Patron Saint of Pets and Nature – The Story Behind St. Francis of Assisi

St. Francis of Assisi is one of the most widely recognized Christians of all time and is one of the most beloved saints in the Catholic Church. His ministry was widespread, and he was responsible for founding and organizing several orders of Catholic monks and scholars that remain a powerful force in the church to this day. Many also recognize him as the patron saint of nature and animals.

About St. Francis

He was born in 1182 as Giovanni di Pietro di Bernardone, the son of a wealthy and affluent family. He lived much of his life indulging his desires, but eventually grew to embrace a life of austerity and later full poverty. He ended up renouncing his inheritance after abuse by his father, and wandered the hills of Assist as a beggar, finding true devotion to the Church during that time.

When his father, who was a wealthy merchant, saw his son’s supposed fanaticism, he punished him and brought him before the village priest. As a sign of his genuine faith, Francis handed over the possessions he had and stripped himself naked in front of the assembly, returning everything to his father and renouncing the wealth that would have been his. The bishop, who had previously turned away a financial gift by St. Francis, took his own cloak off and gave it to him, and Francis left the assembly for the hillsides to begin his ministry.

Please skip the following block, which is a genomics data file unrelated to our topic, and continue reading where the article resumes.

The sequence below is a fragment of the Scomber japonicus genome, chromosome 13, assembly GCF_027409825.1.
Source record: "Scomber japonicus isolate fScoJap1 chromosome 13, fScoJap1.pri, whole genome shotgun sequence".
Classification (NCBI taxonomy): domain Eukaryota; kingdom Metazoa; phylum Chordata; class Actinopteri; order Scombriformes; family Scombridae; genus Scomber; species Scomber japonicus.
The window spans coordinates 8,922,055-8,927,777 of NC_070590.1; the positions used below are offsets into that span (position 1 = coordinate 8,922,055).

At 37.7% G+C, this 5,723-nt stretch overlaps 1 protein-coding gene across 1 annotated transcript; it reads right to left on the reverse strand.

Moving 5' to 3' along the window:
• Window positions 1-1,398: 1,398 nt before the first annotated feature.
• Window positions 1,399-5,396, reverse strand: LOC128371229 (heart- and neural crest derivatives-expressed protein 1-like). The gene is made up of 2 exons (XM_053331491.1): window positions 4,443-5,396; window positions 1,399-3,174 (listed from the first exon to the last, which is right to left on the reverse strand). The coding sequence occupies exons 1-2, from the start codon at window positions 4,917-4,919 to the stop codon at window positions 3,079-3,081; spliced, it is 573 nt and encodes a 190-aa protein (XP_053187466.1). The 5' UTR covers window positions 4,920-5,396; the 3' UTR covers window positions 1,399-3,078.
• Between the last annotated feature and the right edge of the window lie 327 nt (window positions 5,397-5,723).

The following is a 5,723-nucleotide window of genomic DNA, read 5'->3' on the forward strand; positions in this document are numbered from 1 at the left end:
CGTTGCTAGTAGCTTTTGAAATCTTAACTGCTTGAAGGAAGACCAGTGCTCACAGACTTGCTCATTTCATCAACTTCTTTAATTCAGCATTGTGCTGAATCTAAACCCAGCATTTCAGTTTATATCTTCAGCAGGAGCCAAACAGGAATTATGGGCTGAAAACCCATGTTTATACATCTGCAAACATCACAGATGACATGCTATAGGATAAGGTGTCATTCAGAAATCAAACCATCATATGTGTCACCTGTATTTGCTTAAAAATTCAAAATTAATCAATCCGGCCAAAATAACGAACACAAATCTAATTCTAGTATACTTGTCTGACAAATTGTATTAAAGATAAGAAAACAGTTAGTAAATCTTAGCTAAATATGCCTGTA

Although he had not been authorized to do so, Francis began preaching to the poor people of the surrounding villages, gathering a small following of like-minded individuals. They dedicated themselves to a lifestyle of simplicity. They went before the Pope in 1210 and were authorized as the Order of Friars Minor, which would later become known as the Franciscan Order. He also began the Order of Poor Clares for women and the Third Order of Brothers and Sisters of Penance for laypeople who wanted to live by similar vows as the Franciscan friars. Francis later reorganized the rapidly-growing Order of Friars Minor in 1220.

Francis devoted himself to a life of poverty, foregoing any material possessions in stark contrast to his lavish lifestyle prior to his conversion. He would sleep in the open country, which lent to his close association with nature. He also took seriously the command of Christ to preach the Gospel to the whole world: he tried several times to visit other countries but was always waylaid in his attempt by external circumstances. This dedication to personal poverty is spelled out in the first rule (Regula prima) of the Franciscan order, which states that all members must “observe the holy gospel of our Lord Jesus Christ, living in obedience without anything of our own and in chastity.”

During a meditation in preparation for a religious feast, Francis was reportedly given a vision of the experience of Jesus Christ on the cross, and the appearance of wounds corresponding to those Jesus received (marks on His hands, feet, and side) miraculously appeared on Francis’ body. These marks have come to be known as the stigmata. Francis died a few years later in 1226, and due to his extraordinary works and ministry, he was made a saint only two years later.